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  1. Denis
    Denis 4 June 2014 09: 14
    +2
    It may not tactfully compare, yet different classes, but to Katalin
    (eng. PBY “Catalina” (1936)) - Marine patrol bomber (flying boat) of the Consolidated company (PB - patrol bomber, Y - index of the company Consolidated)
    failed to surpass
    And article +, a lot of new
  2. Petrucho
    Petrucho 4 June 2014 10: 08
    +1
    Hello!
    Who cares, the Discovery channel in the "Mighty planes" series in the first season 3 episode, details about this aircraft. Judging by the film, there are a lot of problems with the old technology, it can't be repaired. But the catch is certainly gorgeous!

    Video topic:
    https://www.youtube.com/watch?v=mrdLJ3GYVac
  3. rubin6286
    rubin6286 4 June 2014 11: 17
    +2
    Design and technical ideas embodied in any technology, whether it be a kettle, steam train or plane, reflect not only the state of science and production, but also the country's economic capabilities. In the late 30s and early 40s, America's economic opportunities. not knowing more than 200 years of war on its territory were immeasurably higher than the tormented civil war and industrializing Soviet Russia, where aircraft were also built, including and seaplanes, which in the beginning were primitive, but gradually became more reliable and perfect. We need to talk more about the activities of Soviet designers, engineers and technicians, applied technologies and ideas, comparing the machines they created with German, French, English, and American models. This is more complicated, but more interesting,
    than to reprint an article from a foreign magazine, slightly "diluting" it with your own arguments.
    Tell, for example:
    - why Tupolev created the single-engine ANT-25, although in 1934 the United States showed the future B-17 "Flying Fortress" at the aviation exhibition;
    - which flying boats with 2 or more engines were built in the USSR in the prewar years, how many were built and how they were used;
    - what was new and interesting in the American "Catalina" and later found application in Beriev's seaplanes.
    1. Denis
      Denis 4 June 2014 13: 20
      +1
      Quote: rubin6286
      - why Tupolev created the single-engine ANT-25, although in the 1934 year the USA showed the future B-17 at the aviation exhibition

      Not addressed to me, but I will try. AT ANT-25 all it was focused on range and only range. One engine of fuel lasts longer, speed and load capacity are second. The B-17 is primarily load capacity
      1. Argon
        Argon 4 June 2014 17: 01
        0
        It is quite obvious that this device is a kind of echo of the "Douai doctrine" adopted in the United States, perhaps most unconditionally. And it is a kind of analogue of the B-17, but meeting all the requirements of the Navy, at least at the time of order and intended for them. It only later became clear that "land" machines can solve all sea tasks, being much cheaper, and the advantages of amphibians, upon closer examination, were not so obvious (at least in the class of "strategists"). And the number of machines produced speaks about the cost of the sample. It amazes me, another thing, how these machines have survived to this day? Look, and they found a job, and knowing the Yankes, we can assume that there was a certain profitability of operation. And I wonder what they will replace? That would be before our A-40 got it No. (I dreamed, today).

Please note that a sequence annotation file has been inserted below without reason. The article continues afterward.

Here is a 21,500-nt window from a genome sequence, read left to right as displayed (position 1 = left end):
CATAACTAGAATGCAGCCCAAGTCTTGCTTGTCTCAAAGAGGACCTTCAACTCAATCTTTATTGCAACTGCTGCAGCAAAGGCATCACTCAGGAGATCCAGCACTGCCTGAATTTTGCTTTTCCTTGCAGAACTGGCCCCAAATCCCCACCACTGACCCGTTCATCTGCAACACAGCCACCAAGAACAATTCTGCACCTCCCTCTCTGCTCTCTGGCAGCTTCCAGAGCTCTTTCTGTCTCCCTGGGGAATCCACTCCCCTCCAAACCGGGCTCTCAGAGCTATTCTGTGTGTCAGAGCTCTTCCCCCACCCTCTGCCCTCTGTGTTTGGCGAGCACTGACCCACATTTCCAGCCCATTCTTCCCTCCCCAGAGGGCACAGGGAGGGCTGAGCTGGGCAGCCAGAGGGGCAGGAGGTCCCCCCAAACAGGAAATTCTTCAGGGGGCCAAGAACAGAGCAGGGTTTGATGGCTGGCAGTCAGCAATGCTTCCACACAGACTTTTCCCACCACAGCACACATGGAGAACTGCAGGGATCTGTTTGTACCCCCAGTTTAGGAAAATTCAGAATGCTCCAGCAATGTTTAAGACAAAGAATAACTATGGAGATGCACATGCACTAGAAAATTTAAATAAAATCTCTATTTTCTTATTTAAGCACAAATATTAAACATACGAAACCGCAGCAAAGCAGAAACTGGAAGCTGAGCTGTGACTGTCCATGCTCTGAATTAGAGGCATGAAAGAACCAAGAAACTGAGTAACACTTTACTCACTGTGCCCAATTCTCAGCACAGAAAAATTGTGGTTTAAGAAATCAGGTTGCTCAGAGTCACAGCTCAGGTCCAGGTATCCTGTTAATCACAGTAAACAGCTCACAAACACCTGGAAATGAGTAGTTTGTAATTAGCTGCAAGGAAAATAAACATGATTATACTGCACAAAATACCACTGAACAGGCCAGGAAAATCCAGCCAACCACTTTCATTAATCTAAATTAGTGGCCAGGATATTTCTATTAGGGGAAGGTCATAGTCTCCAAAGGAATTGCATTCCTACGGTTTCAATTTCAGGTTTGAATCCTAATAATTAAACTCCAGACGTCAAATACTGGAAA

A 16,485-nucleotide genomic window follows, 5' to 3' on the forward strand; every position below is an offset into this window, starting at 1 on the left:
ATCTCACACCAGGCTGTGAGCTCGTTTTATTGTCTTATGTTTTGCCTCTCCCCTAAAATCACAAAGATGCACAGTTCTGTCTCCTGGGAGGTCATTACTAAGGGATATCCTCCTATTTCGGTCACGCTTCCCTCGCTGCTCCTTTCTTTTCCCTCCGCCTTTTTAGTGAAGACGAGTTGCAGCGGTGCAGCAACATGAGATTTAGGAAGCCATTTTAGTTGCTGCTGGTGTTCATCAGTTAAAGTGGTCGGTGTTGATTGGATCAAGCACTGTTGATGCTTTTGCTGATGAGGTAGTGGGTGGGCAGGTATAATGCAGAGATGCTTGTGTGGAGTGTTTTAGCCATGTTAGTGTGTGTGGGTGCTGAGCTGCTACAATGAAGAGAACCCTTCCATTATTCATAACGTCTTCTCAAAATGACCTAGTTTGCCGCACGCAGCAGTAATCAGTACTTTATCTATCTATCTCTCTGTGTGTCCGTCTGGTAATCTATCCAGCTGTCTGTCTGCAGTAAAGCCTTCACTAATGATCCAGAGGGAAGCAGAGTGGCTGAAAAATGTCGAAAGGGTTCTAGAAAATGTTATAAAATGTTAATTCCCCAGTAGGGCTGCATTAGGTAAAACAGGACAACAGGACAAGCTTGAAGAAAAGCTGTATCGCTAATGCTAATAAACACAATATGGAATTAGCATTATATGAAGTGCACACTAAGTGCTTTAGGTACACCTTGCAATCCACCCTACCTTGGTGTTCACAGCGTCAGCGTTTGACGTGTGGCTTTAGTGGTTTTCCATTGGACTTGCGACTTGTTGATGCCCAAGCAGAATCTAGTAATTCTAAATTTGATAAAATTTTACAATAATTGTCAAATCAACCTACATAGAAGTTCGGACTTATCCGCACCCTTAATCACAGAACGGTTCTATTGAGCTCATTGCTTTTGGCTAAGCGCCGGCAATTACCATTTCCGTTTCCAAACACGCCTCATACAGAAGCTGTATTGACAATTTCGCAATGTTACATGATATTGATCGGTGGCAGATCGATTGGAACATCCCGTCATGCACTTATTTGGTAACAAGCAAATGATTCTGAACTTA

2. rubin6286
        rubin6286 5 June 2014 10: 51
        0
        No, Denis!

        It's simple. With this flight, the USSR proved that it could use aviation for ultra-long-distance flights, although at that time we did not have our own motors, only German ones and their power and resource were not enough, there was no technology for making smooth aluminum skin, a hydraulic chassis retraction system, onboard instruments were bulky and primitive. In a word, what country, such an aircraft. All this did not escape the American experts, but the very fact that the territory of the United States could be vulnerable to an air strike across the North Pole made them take such a threat more seriously. The US Congress decided to launch the B-17 into mass production and banned the sale of the vehicle, a number of technologies and technical documentation abroad. Therefore, the B-17 could not be acquired by Germany and the USSR, which in 1942 requested these particular aircraft. Even then, the US political leadership "saw" us only as "temporary" allies and did not have any special sympathy in this regard. It's not at all a matter of prioritizing range or carrying capacity. Already at that time Soviet and American designers fully represented the economic component of long-distance flights.
    2. Bersaglieri
      Bersaglieri 4 June 2014 23: 45
      +1
      The last war in the United States is the Civil War of 1861-1866. So not 200 years, but 70. Which does not detract from the fact that the infrastructure of the First World War is not affected.
  4. crambol
    crambol 4 June 2014 13: 24
    +1
    - Albatross is prettier!
    Filmed at Georges Bank in 1968.
  5. svyach74
    svyach74 9 June 2014 21: 12
    0
    The article, of course + is interesting, and special thanks to Petrucco for the video!
  6. svyach74
    svyach74 9 June 2014 21: 17
    0
    I did not see, he only sits on the water?